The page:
Carson City Tourist Information and Tourism

(Carson City, Nevada - NV, USA)

Often overlooked in favour of nearby Lake Tahoe and Nevada's larger cities, such as Reno (roughly 45 minutes to the north), fast-expanding Carson City does deserve some attention and is remembered for once being an important stop on the old Virginia and Truckee Railroad. There are attractive streets lined with mature trees and a number of imposing historical buildings gracing the downtown district, with the Nevada State Capitol forming the proud centerpiece.

Nevada's state capital gained its name from the Carson River, which runs in a southwesterly direction from Douglas County and was in turn named after the famous frontiersman of the region - Kit Carson. Following the discovery of both gold and silver in the late 1850s, Carson City officially became a US state capital in 1864, when Nevada gained its statehood.

Carson Street (Highway US-395) serves as the principal thoroughfare and is where you will locate the tourist information center. This outlet is worth visiting to gain an understanding of the tourism offerings available around the city. Worth picking up here is the map detailing self-guided walking tours of the main historical sights. Also on this street is the Carson Ranger District Office, which is a sensible stop-off for those interested in camping in this part of Nevada.

Carson City Tourist Information and Tourism: Top Sights

A holiday in Carson City will often be made all the more enjoyable by simply having your own set of wheels in the form of a hire car. This will enable you not only to explore every aspect of this city, but also to make the most of its setting and proximity to Lake Tahoe. A number of truly sumptuous beaches are just 30 minutes away by car and directly to the west, such as Sand Harbor, which reliably draws crowds of tourists during the sunny summer months. Also within comfortable driving distance of Carson City are the beaches of Agate Bay, Carnelian Bay, Crystal Bay, Deadman Point, Glenbrook Bay, Secret Harbor and Skunk Harbor, amongst others.

Within Carson City itself, the principal attractions include the Governors Field sporting complex (baseball diamonds and football pitches), the astronomy exhibits at the Jack C. Davis Observatory, and the various events staged within the Brewery Arts Center, at resident venues such as the Maizie Harris Jesse Black Box Theater and the 1864 Grand Ballroom. Those with a taste for gambling will find that Nevada's capital boasts a number of large casinos with slot machines featuring statewide jackpots of literally millions. The Carson Nugget Casino ranks as one of the city's biggest and best, with other popular casinos including Cactus Jack's, Gold Dust West, the Horseshoe Club and the Fandango. More information about Carson City Tourist Attractions.

Located on North Carson Street, the Nevada State Capitol certainly serves as a magnet for tourists on holiday in Carson City and features free admission, self-guided tours and some very opulent rooms to investigate. Roughly a ten-minute walk away from the Capitol is the historic Nevada Governor's Mansion, which is the official residence of the state governor and stands on North Mountain Street, where it was built in the first decade of the 1900s. Other significant sights suiting holiday makers in the city include the Abraham Curry House, the Brougher Mansion, the Olcovich-Meyers House, and the Virginia and Truckee Railroad Depot, all of which are listed on the National Register of Historic Places. Providing an imposing backdrop, the neighboring Snow Valley Peak offers plenty of seasonal fun, with its Tahoe Rim Trail being reached via the Spooner Lake Trailhead. More information about Carson City Landmarks and Monuments.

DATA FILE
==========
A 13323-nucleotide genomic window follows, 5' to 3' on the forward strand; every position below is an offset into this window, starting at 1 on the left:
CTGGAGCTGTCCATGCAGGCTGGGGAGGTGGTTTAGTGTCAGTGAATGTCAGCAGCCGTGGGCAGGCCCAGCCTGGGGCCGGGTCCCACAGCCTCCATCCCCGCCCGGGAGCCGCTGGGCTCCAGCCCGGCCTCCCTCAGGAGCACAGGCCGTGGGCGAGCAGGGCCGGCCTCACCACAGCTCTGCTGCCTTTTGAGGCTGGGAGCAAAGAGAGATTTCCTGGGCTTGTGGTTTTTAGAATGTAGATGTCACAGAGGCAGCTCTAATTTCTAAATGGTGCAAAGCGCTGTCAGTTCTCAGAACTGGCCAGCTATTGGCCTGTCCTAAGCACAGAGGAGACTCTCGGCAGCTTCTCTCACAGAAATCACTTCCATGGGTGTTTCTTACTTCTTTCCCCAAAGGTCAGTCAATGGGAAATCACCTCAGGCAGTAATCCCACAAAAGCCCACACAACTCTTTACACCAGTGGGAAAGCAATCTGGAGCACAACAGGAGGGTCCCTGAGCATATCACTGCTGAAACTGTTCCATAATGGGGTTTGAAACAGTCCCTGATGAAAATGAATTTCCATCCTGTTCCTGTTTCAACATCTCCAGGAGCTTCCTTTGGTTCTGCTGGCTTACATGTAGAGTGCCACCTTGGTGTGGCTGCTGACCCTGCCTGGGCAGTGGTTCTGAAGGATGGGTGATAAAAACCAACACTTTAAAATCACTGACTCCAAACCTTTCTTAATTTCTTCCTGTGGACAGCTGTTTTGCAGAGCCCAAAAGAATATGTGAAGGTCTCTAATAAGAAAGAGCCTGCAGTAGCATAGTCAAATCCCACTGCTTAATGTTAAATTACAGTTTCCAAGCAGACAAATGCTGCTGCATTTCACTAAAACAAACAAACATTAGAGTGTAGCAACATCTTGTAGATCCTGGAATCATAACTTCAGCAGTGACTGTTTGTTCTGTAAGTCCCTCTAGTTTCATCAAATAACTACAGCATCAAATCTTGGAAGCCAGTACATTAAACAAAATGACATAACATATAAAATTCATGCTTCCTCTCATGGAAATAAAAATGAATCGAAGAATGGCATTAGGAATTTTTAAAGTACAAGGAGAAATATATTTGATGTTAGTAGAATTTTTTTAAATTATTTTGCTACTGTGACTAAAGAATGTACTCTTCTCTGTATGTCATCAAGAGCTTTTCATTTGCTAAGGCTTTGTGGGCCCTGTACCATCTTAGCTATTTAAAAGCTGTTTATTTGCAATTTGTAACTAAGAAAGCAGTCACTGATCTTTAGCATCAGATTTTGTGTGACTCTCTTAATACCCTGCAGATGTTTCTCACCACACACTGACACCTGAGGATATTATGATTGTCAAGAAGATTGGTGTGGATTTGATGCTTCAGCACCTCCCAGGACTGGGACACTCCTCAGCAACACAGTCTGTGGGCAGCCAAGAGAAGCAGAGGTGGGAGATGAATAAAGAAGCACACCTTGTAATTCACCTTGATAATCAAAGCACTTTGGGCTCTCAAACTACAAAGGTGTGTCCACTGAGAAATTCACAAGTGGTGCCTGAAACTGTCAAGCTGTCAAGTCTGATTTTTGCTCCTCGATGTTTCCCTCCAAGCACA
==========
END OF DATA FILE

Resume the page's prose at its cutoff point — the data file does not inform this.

Even though Carson City is not a particularly big capital, it does have a rather extensive assortment of museums, covering subject matters such as history, railroad information, aviation and science. The Nevada State Museum on North Carson Street is a good place to start and has become famous for its enormous Columbian mammoth specimen. There is also much information here about the Native American Indians who once called the Great Basin area their home, as well as the opportunity to check out an underground mine and see some native desert reptiles. A couple of miles directly to the south is the Nevada State Railroad Museum, where you can learn all about the achievements of the Virginia and Truckee Railroad Company, and how the old railways opened up much of Nevada for business. The Foreman Roberts House and the Bowers Mansion both offer an insight into bygone days, while the Children's Museum of North Nevada is the ideal indoor family attraction, whatever the weather. More information about Carson City Museums and Carson City Art Galleries.

Carson City is the perfect place to base yourself if you intend to travel around western Nevada, exploring the nearby deserts and mountains, or possibly hopping over the border, into California. Lake Tahoe is the most obvious excursion for tourists, with its appealing lakeside towns and villages, such as Incline Village to the northwest, which actually belongs to the Reno-Sparks Metropolitan Statistical Area. The bright lights of Reno and Sparks lie directly to the north, via Interstate I-580, with Reno's attractions including large casinos, plenty of hotels and a slew of wedding chapels, although nothing quite like the scale and quantity of those in Las Vegas, the gaming capital of Nevada (roughly 430 miles / 690 km to the southeast). In the summer, scenic trips to Virginia City along the V&T Railroad are recommended, and during the wintertime, the ski slopes of the Heavenly Mountain Resort, to the southwest, may well beckon to those with a sporty inclination. More information about Carson City Attractions Nearby.

More Carson City Information / Fast Facts and Orientation